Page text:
Well said, dear writer, but the truth is that describes many women I have trained with in Israel. Avivit is not 'insane', this is the Middle East and she is trained to deal with violence. I have seen lots of women like that in my Krav Maga classes. Most go on to do some pretty serious stuff in the Israeli army.
Other Krav Maga newcomers wrote about how they finally found an art that deals with real issues, like overcoming fear. "I wanted more of an emphasis on practical self-defense, and I got it and more. The psychological part of it is truly amazing. You work on losing fear of getting hit and being attacked by many people at once. It's truly an amazing experience!"
I can echo those feelings; I often found that when I was in a fight; getting hit was the trick to losing all fear. Once I was hit once, I no longer feared anything, it became like, 'Is that all you can do?'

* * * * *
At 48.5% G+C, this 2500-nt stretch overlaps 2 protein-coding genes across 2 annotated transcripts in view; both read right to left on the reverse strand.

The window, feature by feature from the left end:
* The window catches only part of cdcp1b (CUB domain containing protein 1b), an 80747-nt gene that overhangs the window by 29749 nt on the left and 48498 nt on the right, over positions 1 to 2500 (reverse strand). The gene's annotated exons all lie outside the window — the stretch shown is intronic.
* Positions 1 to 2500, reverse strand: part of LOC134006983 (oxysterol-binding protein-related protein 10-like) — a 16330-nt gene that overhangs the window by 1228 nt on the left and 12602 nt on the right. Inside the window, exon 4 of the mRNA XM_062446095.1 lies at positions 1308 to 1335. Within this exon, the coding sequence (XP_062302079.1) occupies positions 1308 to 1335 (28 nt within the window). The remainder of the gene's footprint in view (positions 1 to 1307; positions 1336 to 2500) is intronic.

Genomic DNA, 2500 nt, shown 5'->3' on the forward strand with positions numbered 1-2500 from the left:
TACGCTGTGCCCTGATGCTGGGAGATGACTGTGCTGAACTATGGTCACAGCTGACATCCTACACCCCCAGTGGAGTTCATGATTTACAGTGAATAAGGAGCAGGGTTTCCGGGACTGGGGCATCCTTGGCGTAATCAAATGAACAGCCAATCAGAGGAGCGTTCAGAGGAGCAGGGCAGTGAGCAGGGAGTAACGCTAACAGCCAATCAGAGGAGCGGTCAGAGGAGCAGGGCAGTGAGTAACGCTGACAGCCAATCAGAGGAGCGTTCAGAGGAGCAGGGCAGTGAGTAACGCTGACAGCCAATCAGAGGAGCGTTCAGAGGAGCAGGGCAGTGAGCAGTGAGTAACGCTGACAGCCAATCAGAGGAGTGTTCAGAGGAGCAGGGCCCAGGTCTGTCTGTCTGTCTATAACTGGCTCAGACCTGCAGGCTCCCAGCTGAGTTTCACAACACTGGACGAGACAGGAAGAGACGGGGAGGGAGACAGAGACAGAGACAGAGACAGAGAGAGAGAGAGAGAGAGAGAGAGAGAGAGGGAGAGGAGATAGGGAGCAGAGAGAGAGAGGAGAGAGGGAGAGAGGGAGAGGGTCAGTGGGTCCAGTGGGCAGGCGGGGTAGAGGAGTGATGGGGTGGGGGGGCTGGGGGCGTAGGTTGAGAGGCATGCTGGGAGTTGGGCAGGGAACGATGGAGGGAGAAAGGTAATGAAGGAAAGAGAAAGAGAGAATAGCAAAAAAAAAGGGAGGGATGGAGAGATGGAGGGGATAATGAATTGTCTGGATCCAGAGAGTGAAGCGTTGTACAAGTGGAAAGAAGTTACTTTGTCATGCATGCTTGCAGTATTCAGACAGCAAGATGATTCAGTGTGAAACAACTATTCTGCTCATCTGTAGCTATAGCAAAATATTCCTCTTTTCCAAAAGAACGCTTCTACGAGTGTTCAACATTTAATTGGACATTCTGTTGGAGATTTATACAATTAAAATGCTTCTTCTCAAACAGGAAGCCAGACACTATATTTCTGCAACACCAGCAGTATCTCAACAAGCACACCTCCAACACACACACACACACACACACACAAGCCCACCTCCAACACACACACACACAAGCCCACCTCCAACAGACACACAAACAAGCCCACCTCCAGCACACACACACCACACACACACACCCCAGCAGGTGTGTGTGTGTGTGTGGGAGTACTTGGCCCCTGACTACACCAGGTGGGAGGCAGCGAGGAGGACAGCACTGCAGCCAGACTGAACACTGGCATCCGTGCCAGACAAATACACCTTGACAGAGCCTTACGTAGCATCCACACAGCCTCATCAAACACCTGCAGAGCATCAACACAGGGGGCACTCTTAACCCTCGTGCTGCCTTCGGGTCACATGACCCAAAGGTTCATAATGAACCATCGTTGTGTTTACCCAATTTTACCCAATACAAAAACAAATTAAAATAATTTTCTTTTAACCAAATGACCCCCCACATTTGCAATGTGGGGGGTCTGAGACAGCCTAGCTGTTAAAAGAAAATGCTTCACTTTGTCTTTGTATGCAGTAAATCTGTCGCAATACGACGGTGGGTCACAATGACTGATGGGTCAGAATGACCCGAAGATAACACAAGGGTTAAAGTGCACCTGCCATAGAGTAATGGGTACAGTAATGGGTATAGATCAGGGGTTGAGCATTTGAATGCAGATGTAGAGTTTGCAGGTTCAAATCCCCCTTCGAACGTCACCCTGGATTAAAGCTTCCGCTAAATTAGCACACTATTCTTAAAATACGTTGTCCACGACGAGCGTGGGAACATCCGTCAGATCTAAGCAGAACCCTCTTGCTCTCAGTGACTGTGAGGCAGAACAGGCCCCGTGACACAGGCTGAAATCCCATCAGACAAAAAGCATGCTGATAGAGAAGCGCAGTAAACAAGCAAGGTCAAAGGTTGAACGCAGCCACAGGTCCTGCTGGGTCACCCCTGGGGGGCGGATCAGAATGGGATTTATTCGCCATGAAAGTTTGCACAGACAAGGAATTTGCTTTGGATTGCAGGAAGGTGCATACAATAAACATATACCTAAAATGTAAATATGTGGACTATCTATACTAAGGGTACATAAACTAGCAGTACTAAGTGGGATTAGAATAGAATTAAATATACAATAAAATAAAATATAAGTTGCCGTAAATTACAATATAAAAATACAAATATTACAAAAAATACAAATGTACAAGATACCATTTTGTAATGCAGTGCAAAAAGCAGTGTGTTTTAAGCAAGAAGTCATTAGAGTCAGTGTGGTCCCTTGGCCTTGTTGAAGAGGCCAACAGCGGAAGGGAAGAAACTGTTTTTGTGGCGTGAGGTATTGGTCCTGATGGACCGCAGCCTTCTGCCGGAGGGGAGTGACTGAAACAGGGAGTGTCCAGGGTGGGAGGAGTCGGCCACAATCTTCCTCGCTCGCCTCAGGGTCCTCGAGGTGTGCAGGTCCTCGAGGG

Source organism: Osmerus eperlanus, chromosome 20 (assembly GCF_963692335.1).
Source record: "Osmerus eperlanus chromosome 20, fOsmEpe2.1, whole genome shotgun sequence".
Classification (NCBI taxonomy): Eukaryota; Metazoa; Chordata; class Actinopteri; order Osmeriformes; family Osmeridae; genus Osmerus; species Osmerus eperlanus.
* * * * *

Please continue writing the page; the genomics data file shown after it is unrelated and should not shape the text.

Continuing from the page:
One of the key aspects of Krav Maga training is will power; the desire to survive. Viewers wrote in that the training seemed very "different in that their test was strictly physical, to demonstrate the "power of will". Viewers also picked up on the "mental conditioning"
Application of Techniques
The idea is to increase the students understanding of the application of a technique, not just memorize specific techniques for specific situations. In a real fight you might face a situation you have never practiced before, but, you can still apply techniques and concepts you have mastered.
From the first day of training we try to instill in our students the sense of intensity; I don't apologize if a student has a bit of aches and pain or a bruise, been there, done that, no big deal, so don't complain.
One of the viewers wrote in about Avivit Cohen, "Her methods of instruction were equally intense. Seeing Doug's beat down by all of those students reminded me of those clips of schoolyard and street fights; savagely brutal . Furthermore, the whole segment was a huge lesson in the freedom of combat of Krav Maga. I myself didn't think to use sand or the sticks as weapons until Avivit showed me. "
I think both Fight Quest and Human Weapon did a fine job of presenting some of the uniqueness of Krav Maga, and Israel.
Become the Human Weapon yourself!
Come to Israel and train in Krav Maga, visit the fortress of Masada, float in the Dead Sea, and train in every aspect of Krav Maga.
What is the training worth to you and your family?